Higher education traditionally focuses on didactic, or passive, teaching and learning techniques as these are efficient ways of conveying information to the students. However, passive learning places the responsibility for students’ learning on the instructor rather than the students themselves. Constructive learning techniques, such as case-based learning (CBL), give students opportunities to apply previous knowledge while constructing their own deep learning. The purpose of this article is to describe both the implementation and evaluation of a CBL unit in a junior-level undergraduate music therapy theories and methods course. The cohort study utilized student reflection papers, faculty observations, class materials, and a student survey to evaluate the impact of a behavioral health-focused CBL unit on information literacy, critical thinking skills, and student enjoyment of learning. Students answered both Likert-type and open-ended questions on these topics. Open-ended questions were analyzed using a directed qualitative content analysis. Students felt that the CBL unit was effective in increasing their information literacy and critical thinking skills, and they enjoyed the unit. According to survey results, the CBL developed several measured areas of student critical thinking skills, with the exception of the students’ abilities to analyze their own biases. The CBL unit appeared to be an effective and efficient way of simultaneously covering multiple learning outcomes and music therapy competencies. However, students did not perceive any changes in their ability to analyze their own biases which, based on previous psychology and sociology research, takes more than one isolated learning unit to address. Implications for music therapy education are addressed.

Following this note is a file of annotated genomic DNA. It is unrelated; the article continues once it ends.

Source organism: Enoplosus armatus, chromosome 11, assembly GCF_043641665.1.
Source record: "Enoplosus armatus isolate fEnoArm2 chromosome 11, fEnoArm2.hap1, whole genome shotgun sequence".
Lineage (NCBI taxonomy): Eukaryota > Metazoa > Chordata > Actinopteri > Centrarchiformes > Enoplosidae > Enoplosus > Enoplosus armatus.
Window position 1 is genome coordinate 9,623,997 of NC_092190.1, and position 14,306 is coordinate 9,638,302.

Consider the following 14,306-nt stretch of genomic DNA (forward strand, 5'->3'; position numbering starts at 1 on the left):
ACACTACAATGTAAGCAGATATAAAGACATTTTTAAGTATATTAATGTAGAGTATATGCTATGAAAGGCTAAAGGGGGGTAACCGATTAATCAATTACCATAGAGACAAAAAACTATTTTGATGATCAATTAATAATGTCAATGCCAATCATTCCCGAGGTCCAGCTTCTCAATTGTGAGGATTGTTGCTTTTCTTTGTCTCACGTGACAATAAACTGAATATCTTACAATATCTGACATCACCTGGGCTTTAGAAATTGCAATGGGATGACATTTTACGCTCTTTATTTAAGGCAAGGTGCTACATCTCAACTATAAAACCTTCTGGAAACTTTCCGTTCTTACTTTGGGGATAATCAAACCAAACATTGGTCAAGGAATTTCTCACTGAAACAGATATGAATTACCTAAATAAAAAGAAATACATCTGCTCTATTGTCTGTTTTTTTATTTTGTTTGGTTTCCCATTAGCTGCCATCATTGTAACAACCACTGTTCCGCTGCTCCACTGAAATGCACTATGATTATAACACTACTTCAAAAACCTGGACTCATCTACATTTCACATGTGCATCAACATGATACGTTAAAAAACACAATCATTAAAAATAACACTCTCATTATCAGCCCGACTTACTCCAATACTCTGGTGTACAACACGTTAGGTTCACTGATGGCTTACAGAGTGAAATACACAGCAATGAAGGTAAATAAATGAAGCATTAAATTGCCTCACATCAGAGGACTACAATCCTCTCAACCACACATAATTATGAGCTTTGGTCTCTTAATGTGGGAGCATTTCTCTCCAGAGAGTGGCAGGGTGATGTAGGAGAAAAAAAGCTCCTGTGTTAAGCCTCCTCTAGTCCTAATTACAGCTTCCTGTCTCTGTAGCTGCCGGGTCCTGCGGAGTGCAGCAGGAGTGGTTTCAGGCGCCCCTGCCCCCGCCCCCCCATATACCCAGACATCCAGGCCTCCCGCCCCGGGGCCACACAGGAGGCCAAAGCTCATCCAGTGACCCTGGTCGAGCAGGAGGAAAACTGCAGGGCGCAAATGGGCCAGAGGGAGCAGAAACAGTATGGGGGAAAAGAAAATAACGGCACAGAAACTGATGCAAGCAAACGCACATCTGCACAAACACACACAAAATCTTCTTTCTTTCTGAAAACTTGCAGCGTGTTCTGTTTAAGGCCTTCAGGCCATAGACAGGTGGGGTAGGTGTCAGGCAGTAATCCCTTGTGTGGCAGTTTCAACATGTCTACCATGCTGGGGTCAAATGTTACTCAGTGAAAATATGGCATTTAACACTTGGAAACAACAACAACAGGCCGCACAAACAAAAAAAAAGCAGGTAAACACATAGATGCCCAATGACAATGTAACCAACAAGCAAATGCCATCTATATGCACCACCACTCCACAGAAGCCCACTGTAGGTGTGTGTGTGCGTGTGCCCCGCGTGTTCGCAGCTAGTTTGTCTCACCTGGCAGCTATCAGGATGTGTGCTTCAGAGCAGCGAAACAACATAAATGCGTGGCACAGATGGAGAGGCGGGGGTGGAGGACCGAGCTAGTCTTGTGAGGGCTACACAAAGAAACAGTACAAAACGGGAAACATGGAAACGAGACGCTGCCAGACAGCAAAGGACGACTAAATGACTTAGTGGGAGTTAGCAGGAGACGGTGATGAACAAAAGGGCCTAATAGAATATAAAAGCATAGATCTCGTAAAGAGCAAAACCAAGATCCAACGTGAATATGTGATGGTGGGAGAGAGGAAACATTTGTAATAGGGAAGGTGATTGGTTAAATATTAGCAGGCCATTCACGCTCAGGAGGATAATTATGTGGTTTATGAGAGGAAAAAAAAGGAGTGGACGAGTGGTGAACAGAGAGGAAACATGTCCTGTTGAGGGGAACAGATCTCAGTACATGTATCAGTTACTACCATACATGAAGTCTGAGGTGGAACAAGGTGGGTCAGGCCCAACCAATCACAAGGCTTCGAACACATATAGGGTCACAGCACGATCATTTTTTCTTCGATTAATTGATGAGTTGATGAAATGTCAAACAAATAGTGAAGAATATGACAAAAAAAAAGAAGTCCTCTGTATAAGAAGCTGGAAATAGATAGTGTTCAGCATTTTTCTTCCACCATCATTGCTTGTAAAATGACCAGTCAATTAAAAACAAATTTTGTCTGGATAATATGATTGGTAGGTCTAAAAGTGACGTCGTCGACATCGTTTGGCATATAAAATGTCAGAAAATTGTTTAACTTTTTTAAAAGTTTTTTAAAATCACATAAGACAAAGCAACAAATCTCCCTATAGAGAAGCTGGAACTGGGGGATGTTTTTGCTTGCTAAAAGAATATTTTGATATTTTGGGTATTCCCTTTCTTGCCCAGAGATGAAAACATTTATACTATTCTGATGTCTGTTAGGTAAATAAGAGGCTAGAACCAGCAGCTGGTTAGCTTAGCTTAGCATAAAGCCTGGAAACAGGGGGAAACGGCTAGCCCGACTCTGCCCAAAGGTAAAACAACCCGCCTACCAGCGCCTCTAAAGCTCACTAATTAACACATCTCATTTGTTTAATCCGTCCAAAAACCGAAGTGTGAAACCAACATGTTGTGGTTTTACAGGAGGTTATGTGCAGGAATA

All Science Journal Classification (ASJC) codes
- Applied Psychology
- Complementary and alternative medicine